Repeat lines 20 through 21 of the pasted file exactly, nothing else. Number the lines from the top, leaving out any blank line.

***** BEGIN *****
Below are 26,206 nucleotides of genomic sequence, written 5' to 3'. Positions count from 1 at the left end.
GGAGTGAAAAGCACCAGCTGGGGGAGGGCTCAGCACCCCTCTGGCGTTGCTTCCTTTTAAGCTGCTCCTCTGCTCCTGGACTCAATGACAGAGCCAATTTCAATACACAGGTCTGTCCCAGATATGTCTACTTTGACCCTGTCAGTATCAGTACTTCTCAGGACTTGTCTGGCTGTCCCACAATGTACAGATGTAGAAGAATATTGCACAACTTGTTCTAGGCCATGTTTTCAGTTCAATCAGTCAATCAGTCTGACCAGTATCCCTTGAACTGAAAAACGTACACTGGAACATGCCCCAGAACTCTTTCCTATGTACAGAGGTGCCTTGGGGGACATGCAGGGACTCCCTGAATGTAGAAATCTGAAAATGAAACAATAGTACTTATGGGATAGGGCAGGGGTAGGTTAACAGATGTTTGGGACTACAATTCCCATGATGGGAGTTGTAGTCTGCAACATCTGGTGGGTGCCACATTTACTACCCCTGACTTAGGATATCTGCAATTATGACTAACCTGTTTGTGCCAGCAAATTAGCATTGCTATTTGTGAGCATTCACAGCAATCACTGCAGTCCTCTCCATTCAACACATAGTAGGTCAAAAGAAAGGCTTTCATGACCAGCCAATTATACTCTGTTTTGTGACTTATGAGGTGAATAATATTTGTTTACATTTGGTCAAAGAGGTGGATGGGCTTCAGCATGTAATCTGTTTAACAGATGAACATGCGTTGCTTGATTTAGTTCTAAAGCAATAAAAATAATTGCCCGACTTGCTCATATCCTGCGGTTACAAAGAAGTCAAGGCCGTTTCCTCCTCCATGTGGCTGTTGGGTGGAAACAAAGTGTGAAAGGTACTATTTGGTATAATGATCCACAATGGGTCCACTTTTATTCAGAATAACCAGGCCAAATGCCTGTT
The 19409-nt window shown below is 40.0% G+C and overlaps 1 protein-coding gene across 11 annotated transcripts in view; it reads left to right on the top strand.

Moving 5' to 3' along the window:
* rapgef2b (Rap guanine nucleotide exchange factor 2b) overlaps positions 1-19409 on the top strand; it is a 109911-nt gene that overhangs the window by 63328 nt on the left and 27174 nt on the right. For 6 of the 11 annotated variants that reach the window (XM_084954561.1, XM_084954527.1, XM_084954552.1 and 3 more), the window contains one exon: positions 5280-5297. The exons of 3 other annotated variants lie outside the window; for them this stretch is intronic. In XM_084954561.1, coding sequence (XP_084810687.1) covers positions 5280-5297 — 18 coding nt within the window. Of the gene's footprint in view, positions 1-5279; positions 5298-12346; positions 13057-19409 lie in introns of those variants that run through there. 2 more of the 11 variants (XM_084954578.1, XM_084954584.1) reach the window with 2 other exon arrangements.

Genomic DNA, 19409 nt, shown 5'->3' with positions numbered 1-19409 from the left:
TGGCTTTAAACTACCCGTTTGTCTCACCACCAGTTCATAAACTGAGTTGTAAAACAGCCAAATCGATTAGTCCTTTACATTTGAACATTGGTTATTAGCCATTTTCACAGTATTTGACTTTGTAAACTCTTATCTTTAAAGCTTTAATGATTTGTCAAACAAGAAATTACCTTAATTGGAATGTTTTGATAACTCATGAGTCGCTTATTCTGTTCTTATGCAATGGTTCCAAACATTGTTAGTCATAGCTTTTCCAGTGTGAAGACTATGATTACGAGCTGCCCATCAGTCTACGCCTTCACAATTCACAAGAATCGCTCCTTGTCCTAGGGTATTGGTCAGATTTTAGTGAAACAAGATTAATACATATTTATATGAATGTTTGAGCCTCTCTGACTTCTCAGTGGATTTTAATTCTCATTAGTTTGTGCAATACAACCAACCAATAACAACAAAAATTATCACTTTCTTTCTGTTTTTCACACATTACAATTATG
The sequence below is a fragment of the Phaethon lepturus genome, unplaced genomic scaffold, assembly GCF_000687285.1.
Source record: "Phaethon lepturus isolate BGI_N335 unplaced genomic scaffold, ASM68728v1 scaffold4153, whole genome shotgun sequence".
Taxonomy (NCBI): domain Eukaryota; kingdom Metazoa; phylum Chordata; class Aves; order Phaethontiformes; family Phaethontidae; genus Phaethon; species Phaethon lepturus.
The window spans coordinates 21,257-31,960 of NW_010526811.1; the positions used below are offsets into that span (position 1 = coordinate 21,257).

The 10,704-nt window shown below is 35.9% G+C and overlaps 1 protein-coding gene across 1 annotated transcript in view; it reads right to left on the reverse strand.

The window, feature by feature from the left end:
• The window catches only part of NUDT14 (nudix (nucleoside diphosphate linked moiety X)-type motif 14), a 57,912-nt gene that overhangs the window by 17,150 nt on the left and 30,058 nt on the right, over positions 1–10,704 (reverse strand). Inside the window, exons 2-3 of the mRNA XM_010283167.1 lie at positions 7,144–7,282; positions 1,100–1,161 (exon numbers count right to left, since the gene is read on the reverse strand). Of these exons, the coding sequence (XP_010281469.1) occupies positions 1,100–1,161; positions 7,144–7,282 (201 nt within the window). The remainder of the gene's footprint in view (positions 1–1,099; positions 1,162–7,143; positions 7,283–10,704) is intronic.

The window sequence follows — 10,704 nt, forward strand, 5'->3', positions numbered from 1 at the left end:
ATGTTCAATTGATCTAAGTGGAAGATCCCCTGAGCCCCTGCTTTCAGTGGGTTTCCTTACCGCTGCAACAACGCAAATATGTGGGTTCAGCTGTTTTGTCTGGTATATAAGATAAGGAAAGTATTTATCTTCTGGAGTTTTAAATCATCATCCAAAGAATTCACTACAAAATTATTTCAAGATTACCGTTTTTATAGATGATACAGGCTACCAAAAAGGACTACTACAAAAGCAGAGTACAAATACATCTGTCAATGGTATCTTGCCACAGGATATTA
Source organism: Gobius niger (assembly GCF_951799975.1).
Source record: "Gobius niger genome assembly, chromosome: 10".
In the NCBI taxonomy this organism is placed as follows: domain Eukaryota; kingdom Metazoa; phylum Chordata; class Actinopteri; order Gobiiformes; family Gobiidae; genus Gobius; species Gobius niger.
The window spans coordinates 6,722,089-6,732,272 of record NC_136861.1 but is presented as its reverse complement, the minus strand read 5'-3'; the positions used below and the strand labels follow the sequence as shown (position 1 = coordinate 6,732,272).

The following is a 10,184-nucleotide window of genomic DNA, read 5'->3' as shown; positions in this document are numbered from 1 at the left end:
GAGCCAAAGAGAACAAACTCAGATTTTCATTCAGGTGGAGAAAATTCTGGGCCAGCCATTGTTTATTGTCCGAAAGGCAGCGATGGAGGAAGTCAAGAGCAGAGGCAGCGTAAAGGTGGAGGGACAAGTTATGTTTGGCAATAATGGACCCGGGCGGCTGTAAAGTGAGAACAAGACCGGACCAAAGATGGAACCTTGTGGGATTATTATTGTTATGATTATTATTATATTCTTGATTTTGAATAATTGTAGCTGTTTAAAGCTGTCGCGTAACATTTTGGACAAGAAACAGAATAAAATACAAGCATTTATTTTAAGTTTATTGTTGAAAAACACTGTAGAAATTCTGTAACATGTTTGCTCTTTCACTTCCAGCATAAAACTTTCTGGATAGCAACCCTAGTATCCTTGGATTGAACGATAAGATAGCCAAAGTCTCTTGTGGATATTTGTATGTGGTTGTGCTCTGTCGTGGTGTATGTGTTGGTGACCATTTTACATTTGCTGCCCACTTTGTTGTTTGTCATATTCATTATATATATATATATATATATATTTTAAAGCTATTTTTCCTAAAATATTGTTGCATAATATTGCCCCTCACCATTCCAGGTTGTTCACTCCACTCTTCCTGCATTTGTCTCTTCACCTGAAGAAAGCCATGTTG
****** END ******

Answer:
The window spans coordinates 6,722,089-6,732,272 of record NC_136861.1 but is presented as its reverse complement, the minus strand read 5'-3'; the positions used below and the strand labels follow the sequence as shown (position 1 = coordinate 6,732,272).

The following is a 10,184-nucleotide window of genomic DNA, read 5'->3' as shown; positions in this document are numbered from 1 at the left end: